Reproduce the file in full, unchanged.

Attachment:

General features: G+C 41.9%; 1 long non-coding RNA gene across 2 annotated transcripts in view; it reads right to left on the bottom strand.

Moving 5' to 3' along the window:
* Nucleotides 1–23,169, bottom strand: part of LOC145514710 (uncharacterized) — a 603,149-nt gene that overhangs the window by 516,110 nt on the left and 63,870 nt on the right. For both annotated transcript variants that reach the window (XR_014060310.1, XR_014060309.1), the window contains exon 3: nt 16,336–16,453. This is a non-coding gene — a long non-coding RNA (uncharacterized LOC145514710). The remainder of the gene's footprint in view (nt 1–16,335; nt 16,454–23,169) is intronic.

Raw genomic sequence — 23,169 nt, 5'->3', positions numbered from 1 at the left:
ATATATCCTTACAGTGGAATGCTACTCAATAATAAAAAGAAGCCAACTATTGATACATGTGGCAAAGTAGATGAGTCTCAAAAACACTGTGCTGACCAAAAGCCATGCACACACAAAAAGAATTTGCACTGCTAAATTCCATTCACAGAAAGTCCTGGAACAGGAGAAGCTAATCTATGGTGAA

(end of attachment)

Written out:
General features: G+C 41.9%; 1 long non-coding RNA gene across 2 annotated transcripts in view; it reads right to left on the bottom strand.

Moving 5' to 3' along the window:
* Nucleotides 1–23,169, bottom strand: part of LOC145514710 (uncharacterized) — a 603,149-nt gene that overhangs the window by 516,110 nt on the left and 63,870 nt on the right. For both annotated transcript variants that reach the window (XR_014060310.1, XR_014060309.1), the window contains exon 3: nt 16,336–16,453. This is a non-coding gene — a long non-coding RNA (uncharacterized LOC145514710). The remainder of the gene's footprint in view (nt 1–16,335; nt 16,454–23,169) is intronic.

Raw genomic sequence — 23,169 nt, 5'->3', positions numbered from 1 at the left:
ATATATCCTTACAGTGGAATGCTACTCAATAATAAAAAGAAGCCAACTATTGATACATGTGGCAAAGTAGATGAGTCTCAAAAACACTGTGCTGACCAAAAGCCATGCACACACAAAAAGAATTTGCACTGCTAAATTCCATTCACAGAAAGTCCTGGAACAGGAGAAGCTAATCTATGGTGAA